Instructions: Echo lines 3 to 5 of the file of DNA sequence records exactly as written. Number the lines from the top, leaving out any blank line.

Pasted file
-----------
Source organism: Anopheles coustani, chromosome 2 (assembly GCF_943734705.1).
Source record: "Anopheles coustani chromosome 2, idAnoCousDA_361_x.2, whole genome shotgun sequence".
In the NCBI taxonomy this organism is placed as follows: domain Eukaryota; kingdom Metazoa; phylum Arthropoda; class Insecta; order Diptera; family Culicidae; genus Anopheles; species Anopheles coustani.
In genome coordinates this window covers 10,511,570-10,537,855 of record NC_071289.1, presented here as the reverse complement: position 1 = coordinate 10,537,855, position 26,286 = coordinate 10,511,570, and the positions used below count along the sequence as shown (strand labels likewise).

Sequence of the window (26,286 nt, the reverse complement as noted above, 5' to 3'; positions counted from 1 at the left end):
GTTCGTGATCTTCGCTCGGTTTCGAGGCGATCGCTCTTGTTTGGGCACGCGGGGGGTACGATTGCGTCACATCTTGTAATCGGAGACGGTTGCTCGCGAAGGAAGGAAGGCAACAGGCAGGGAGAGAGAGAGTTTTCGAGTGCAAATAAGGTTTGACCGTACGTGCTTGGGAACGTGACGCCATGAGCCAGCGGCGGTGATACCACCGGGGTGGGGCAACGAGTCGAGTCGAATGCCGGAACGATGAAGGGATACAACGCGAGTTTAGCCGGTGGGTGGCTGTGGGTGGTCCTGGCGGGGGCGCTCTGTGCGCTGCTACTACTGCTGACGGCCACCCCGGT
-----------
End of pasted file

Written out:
In the NCBI taxonomy this organism is placed as follows: domain Eukaryota; kingdom Metazoa; phylum Arthropoda; class Insecta; order Diptera; family Culicidae; genus Anopheles; species Anopheles coustani.
In genome coordinates this window covers 10,511,570-10,537,855 of record NC_071289.1, presented here as the reverse complement: position 1 = coordinate 10,537,855, position 26,286 = coordinate 10,511,570, and the positions used below count along the sequence as shown (strand labels likewise).

Sequence of the window (26,286 nt, the reverse complement as noted above, 5' to 3'; positions counted from 1 at the left end):